We Met an Asylum Seeker Stranded In Indonesia By Trump's 'Muslim Ban'

Abussari Hussen left Iraq to find a better life. He's now among the thousands in Indonesia who are facing an increasingly shut world.

by Cassie Martin and Natalie Stuart
03 February 2017, 9:34am

The room was just big enough to fit a musty double bed and a wardrobe. There was a small bathroom in the corner and that's about it. But this space, a room more than an apartment, was home to Abussari Hussen and his family of five. 

The room, in the Indonesian capital of Jakarta, has been their home for the past four months. It's an uncomfortable existence that was supposed to be temporary as Hussen and his family, all Iraqi asylum seekers, waited for potential resettlement abroad. But in the wake of US President Donald Trump's ban on new arrivals from seven countries, including Iraq, asylum seekers like Hussen are now trapped in an extended limbo, stuck in countries like Indonesia where they are barred from legally working and face an increasingly shrinking hope of resettlement. 

"I can't go anywhere because I have finished all my money," Hussen told VICE Indonesia. "So I am waiting, waiting, waiting."

Hussen is from Iraq's Samawah city—a place of some 150,000 people about 280 kilometers south of Baghdad. He fled his hometown last year as security worsened. The city was one of the first to be handed over to the Iraqi government as US coalition forces pulled out of the country. In 2006, the violence returned as Shia militias hit the city. Hussen, a Shiite himself, cared little for the Iranian-backed Badr Organization's sectarianism. His wife was Sunni after all. But when he spoke out against the group, they responded with violence. A man arrived at Hussen's home and shot him. He quickly realized it was time to leave. 

"After he shot me, my brother said 'Leave [Iraq], do not stay any longer,'" Hussen said. 

A young girl peeks through the bars of the gate at UNHCR's Jakarta office. All photos by VICE staff

He flew to Doha, Qatar, with his wife, eight-year-old son and two daughters—both of whom suffer from severe brain disabilities. They left Doha for Kuala Lumpur, a popular waypoint in the Southeast Asian asylum seekers route. There are some 150,669 registered asylum seekers in Malaysia, according to the United Nations High Commissioner for Refugees (UNHCR). It's one of UNHCR's busiest and best-staffed offices in the region. In the past ten years, more than 100,000 refugees have be resettled to a third country. But for many, the wait in Kuala Lumpur is too long. 

Hussen was convinced, like most of the asylum seekers living in Indonesia, that waits were shorter in Jakarta. He paid a people smuggler $2,700 USD and boarded a boat with his family to make the treacherous journey to Indonesia—making landfall in Medan, North Sumatra. 

People smugglers often prey on the fears of asylum seekers in Malaysia, convincing them of better chances and an easier life in Indonesia. One asylum seeker from Somalia we met was told UNHCR didn't even exist in Malaysia. But when they make landfall they find a much smaller operation, and significant waits. Hussen was told he wouldn't have a meeting with a UNHCR representative until July of 2018. Until then, he has little to do but wait. 

Hussen offered us cups of sweet tea. His hospitality remained unbroken despite his grim situation. His daughters were paralyzed from the waist-down. His son had a broken arm, the injury haphazardly wrapped in a makeshift cast. Our conversation routinely turned dark, with Hussen asking himself, "maybe it is better that I die now."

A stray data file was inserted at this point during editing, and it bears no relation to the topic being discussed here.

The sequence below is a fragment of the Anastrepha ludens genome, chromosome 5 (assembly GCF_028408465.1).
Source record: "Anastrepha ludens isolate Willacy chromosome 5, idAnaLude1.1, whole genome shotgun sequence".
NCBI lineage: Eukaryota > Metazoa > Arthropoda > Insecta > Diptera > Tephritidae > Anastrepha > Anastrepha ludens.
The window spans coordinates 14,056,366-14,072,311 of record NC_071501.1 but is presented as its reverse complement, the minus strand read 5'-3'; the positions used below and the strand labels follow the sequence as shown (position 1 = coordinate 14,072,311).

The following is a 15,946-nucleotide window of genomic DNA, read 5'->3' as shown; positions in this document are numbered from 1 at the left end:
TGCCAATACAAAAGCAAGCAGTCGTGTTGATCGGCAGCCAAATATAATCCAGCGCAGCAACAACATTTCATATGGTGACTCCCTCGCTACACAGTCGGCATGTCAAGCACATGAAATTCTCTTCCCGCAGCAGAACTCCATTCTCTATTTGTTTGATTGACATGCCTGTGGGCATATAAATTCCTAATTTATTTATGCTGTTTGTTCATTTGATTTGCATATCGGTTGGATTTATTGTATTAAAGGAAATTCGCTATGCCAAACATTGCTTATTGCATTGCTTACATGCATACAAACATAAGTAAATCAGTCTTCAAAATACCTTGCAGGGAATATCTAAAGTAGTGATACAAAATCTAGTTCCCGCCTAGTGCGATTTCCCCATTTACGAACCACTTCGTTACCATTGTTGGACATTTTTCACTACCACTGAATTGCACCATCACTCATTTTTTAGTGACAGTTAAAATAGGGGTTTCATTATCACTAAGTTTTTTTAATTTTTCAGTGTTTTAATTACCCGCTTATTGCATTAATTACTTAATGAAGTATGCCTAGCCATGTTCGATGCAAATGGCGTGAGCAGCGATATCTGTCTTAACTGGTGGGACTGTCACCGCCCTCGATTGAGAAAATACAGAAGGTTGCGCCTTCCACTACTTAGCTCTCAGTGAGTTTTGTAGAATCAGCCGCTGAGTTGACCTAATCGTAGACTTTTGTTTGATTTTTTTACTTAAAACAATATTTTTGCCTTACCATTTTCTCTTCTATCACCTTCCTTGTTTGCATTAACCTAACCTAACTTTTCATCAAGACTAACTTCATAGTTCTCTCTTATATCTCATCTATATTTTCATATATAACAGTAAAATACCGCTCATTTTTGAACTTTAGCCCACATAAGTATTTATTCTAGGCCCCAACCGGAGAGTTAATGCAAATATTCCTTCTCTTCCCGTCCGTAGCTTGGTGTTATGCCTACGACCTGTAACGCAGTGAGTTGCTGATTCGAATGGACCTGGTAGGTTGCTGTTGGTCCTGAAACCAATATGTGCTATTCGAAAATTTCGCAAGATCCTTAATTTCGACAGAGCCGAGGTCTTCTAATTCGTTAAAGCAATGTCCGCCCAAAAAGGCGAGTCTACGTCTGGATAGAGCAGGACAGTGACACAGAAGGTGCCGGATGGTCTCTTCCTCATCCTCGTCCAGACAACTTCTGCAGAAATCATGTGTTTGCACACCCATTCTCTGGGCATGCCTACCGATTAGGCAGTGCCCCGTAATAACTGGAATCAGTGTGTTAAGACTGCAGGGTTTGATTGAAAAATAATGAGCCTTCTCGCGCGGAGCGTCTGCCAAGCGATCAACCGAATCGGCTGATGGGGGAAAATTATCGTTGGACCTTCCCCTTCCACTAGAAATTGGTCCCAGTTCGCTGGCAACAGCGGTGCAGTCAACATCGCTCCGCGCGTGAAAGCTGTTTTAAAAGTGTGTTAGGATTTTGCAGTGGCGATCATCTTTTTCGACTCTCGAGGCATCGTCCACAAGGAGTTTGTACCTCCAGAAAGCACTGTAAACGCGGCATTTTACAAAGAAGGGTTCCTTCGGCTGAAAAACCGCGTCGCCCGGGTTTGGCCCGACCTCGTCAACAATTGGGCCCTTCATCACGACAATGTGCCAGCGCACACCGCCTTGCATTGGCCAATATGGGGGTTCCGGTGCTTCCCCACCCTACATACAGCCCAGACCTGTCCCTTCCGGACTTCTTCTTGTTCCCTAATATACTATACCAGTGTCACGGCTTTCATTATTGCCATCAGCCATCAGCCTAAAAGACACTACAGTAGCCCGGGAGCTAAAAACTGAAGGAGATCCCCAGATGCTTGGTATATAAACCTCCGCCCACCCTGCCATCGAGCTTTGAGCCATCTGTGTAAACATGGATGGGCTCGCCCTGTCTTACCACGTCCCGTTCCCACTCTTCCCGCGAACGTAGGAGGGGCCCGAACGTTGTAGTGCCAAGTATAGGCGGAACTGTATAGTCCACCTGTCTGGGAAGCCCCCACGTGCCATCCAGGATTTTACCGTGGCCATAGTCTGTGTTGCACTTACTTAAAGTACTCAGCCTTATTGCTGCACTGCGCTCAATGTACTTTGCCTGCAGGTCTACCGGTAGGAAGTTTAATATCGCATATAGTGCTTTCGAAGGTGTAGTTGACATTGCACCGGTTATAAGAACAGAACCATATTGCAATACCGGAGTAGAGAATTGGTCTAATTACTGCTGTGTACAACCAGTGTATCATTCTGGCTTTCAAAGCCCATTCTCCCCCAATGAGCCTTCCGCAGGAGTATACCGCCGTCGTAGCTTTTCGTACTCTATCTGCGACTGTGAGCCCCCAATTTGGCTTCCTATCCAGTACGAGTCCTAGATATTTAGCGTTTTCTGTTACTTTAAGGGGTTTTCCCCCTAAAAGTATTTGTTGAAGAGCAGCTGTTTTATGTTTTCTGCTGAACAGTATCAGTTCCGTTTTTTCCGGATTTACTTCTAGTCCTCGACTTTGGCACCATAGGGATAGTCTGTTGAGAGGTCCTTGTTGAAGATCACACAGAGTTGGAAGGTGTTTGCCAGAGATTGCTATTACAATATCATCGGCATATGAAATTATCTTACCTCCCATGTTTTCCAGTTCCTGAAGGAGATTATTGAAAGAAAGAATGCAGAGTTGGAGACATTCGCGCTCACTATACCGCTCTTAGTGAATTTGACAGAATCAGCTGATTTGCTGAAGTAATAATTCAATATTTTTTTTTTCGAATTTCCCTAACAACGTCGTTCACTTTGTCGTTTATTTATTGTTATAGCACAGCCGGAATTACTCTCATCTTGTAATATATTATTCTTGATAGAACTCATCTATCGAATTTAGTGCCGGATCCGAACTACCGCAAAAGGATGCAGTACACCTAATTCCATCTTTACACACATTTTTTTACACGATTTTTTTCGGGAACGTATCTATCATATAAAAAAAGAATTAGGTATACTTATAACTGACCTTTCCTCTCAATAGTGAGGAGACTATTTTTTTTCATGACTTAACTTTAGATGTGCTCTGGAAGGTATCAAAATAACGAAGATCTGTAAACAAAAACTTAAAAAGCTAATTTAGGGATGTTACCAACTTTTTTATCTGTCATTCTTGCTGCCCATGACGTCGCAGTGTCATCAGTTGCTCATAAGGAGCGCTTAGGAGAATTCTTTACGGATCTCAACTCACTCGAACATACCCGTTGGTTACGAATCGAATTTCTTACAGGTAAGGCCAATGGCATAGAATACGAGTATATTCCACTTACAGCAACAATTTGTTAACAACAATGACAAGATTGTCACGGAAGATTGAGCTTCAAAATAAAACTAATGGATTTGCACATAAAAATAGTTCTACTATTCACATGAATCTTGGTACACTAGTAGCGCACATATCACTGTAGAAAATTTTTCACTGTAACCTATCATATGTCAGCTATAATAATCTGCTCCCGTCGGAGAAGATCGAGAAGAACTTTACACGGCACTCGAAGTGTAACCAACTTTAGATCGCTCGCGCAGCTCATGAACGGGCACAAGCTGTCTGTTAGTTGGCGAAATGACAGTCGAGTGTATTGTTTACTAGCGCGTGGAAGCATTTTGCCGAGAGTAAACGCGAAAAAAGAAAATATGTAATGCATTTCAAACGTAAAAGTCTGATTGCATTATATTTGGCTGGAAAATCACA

They have three options. Wait until 2018 and see if his family was approved for resettlement, find enough money to board a boat back to Malaysia, or repatriate to Iraq, where the situation in his hometown has gotten even worse. In May of last year, the Islamic State (ISIS) set off two car bombs in Samawah. More than 30 people were killed. Another 75 were injured. 

"Look at Iraq now," Hussen said. "All war, war, war, war. You can't live in Iraq with the war. Everyday it brings four, five deaths."

Men eat near posters warning asylum seekers that Australia's borders are closed.

But resettlement is a long shot. There were 14,405 registered asylum seekers in Indonesia as of last year, according to UNHCR data. The US has long been the primary resettlement country for refugees in Indonesia. Last year, the US took 790 refugees from Indonesia, said Febi Yonesta, the chairperson of the Indonesian Civil Society Network for Refugee Rights Protection, or Suaka.

But most of the refugees in Indonesia are from countries listed on Trump's so-called Muslim ban. They fled some of the worst violence known, braved open ocean, and dangerous people smugglers, to arrive in Indonesia and find an increasingly closed world. 

Australia has closed its borders to all refugees who arrived in Indonesia after 1 July, 2014. Last year, hundreds of refugees with valid claims applied for resettlement in the US, Febi said. Most now face an uncertain future. 

"There are currently 862 refugees who applied for the US resettlement and they will be directly impacted by the ban," Febi told us. 

Neither Indonesian nor Malaysia are signatories of the refugee convention. Febi said that "although Indonesia is not a signatory to the refugee convention, Indonesia could develop a system that enables refugees to integrate locally, e.g. to open access to work, education, and other access of livelihood."

For Hussen, the options are limited. He told VICE Indonesia that all he wants is a country that's safe for this family and provides the opportunity to give his children a better future. 

"I will go to any country that can give me a good life, give me freedom," he said. "Because we are here for my son's future, for my daughters' futures. Allah now gives me time, gives me power — tonight I won't sleep because if I die now, this world is gone for my children."